Features, Highlights

ETAC President: Address pastor shortage problem now

NOV 12-13, 2010

IN 10 YEARS when the current pastors at Emmanuel Tamil Annual Conference (ETAC) reach retirement age, there may be a shortage of pastors to serve in the conference’s churches, warned ETAC President Rev James Nagulan.

Calling the conference to address the problem now, he revealed that three of the conference’s five ministers have to serve two churches concurrently due to the shortage.

“This need to have one pastor to provide pastorate for two churches has led us to seek assistance for pastors from other conferences outsides Singapore,” he explained.

In fact, the problem had even affected the conference’s pastors planning to go on sabbatical leave.

The Rev Nagulan, who was delivering his President’s Review at ETAC’s 35th Session at the Short Street Tamil Methodist Church on Nov 13, gave the example of the Rev R. Prabhu who had to postpone his sabbatical even after his application had been approved because there would be no one to take over his duties.

He cautioned that if the conference was not sincere about its succession plan now, it would be a major concern in a decade’s time. The Rev Anilkumar Samuel was ordained as an Elder at the Session’s Closing Service later in the evening.

ETAC has 10 Elders and one Deacon, one Member-on-Trial and a part-time approved supply pastor.

The ETAC President also gave a summary of the conference’s programmes over the past year. They included a conference camp participated by 160 members to learn about the “Joy in the Journey” and a mission trip to Yangoon, Myanmar which involved almost all the eight churches in the conference.

Next, he called on the conference’s leaders to re-commit themselves to be united in worship and in all the other ministries. He said: “Our need to stay united today is greater than it has ever been. We have to build the church. e conference has to be strengthened and be more effective in doing God’s work for His glory. ere are and there will be problems, but we will overcome when we humble ourselves before God.”

Moving forward, the Rev Nagulan said, he wanted the conference leaders to reach out to foreigners or the expatriate community in Singapore.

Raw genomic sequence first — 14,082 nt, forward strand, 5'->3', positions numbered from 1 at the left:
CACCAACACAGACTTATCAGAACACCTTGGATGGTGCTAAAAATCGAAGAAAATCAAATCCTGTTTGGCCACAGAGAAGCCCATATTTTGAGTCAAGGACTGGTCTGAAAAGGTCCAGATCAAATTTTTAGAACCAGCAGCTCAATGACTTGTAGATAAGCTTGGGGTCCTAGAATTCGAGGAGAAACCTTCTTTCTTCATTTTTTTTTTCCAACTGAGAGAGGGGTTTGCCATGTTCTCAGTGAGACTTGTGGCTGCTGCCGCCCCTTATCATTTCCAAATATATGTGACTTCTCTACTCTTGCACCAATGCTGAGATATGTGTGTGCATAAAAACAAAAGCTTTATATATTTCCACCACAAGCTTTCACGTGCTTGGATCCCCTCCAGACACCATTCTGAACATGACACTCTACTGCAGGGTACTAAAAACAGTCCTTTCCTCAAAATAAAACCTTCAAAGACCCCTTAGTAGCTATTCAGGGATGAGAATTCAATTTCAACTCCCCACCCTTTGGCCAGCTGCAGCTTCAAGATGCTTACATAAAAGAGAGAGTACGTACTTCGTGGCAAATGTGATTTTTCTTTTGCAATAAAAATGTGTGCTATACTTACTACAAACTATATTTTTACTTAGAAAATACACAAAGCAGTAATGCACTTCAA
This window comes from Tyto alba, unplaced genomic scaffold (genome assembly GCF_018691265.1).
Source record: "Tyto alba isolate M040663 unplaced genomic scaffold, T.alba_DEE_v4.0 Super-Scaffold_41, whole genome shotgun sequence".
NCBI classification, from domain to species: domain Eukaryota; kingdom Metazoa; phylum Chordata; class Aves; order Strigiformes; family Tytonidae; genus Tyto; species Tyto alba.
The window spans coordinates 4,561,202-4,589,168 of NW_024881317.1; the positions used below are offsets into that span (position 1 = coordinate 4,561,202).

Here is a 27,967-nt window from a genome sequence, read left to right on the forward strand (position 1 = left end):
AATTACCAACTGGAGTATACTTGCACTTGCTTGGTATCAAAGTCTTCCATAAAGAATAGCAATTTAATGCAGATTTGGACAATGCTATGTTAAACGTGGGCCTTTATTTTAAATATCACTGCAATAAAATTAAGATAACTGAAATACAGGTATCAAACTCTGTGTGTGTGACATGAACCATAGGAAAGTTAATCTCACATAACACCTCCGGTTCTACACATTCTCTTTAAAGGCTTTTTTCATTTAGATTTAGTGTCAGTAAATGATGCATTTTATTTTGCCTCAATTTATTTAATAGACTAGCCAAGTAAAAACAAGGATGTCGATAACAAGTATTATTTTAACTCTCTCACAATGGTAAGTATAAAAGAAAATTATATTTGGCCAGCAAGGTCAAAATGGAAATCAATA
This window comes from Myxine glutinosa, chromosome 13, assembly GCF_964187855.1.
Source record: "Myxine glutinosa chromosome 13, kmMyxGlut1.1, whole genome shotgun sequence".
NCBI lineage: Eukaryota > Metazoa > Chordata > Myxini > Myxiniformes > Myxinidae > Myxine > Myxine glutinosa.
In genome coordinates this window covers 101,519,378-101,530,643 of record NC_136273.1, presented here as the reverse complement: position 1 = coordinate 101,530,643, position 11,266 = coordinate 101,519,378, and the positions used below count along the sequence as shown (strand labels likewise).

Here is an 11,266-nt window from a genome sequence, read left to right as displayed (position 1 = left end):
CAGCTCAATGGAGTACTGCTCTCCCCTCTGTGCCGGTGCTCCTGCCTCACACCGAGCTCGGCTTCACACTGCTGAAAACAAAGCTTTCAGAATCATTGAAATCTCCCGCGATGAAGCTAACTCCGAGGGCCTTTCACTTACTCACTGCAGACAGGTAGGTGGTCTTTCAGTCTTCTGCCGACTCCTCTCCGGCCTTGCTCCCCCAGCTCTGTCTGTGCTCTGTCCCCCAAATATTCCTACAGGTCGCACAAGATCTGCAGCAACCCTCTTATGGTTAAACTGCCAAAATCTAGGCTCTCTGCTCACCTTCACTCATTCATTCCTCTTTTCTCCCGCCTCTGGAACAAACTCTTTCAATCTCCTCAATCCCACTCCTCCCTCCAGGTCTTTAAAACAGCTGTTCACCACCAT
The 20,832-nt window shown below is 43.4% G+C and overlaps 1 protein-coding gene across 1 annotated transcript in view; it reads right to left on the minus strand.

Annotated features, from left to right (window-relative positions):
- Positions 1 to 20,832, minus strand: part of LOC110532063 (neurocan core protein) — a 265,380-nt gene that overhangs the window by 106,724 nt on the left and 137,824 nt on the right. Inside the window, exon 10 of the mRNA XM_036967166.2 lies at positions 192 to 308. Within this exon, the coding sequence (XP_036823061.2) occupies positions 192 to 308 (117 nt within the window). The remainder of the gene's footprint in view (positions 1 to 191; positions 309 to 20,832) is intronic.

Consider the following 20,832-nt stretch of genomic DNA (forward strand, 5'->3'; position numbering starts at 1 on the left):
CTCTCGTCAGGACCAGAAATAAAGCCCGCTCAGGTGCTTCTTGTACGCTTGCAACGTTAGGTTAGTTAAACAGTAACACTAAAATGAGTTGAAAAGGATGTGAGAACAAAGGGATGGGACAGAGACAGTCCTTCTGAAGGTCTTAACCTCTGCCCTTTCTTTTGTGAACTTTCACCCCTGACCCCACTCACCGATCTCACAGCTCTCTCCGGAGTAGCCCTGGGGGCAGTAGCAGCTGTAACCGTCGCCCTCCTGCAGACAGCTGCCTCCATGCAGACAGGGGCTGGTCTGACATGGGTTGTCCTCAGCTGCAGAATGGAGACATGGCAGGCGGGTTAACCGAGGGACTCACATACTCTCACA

“There is an influx of foreigners into Singapore. They want to make their homes here. They come with a different culture.

We need to be sensitive to their needs and reach out to them strategically. We need to explore ways and methods to evangelise to them with our fellow Christian communities, and if needed, partner them to reach out to the expatriate community.”

Spelling out his hopes for the future, he concluded by telling the conference: “When I began my ministry as a pastor, I was told to be careful and not be stuck in a rut. is is my biggest fear for the conference too. There is a grave danger that we may fall into this state and not even realise it.

“I truly hope that we would not just spend this day as yet another day of receiving reports but would put our hearts and minds to listen to God’s voice and take heed as leaders of the conference and local churches on how we should progress.”

Leong Weng Kam is an Associate Editor of Methodist Message.


Teresa Wilborn is third Diaconal Minister

MRS TERESA WILBORN, a member of Aldersgate Methodist Church, was ordained by Bishop Dr Robert Solomon as a Diaconal Minister on Nov 25, 2010 – the last day of the 35th Session of Trinity Annual Conference at Paya Lebar Methodist Church.

She is the third Diaconal Minister after the Rev Jimmy Wong Phin au, who was ordained in 2007, and the Rev Lee Shuit Kuin, who was ordained in November 2009.

The Rev Wilborn, a Permanent Resident here with her husband, is the Assistant Director, Community Development, of the Methodist Missions Society with focus on Cambodia and Timor Leste.

A graduate of Trinity Theological College in July 2008, she retired from AT&T as Director, Asia Pacific Network Operations (based in Singapore) in 2003.

Story by Leong Weng Kam ■ Methodist Message pictures by Daniel Lie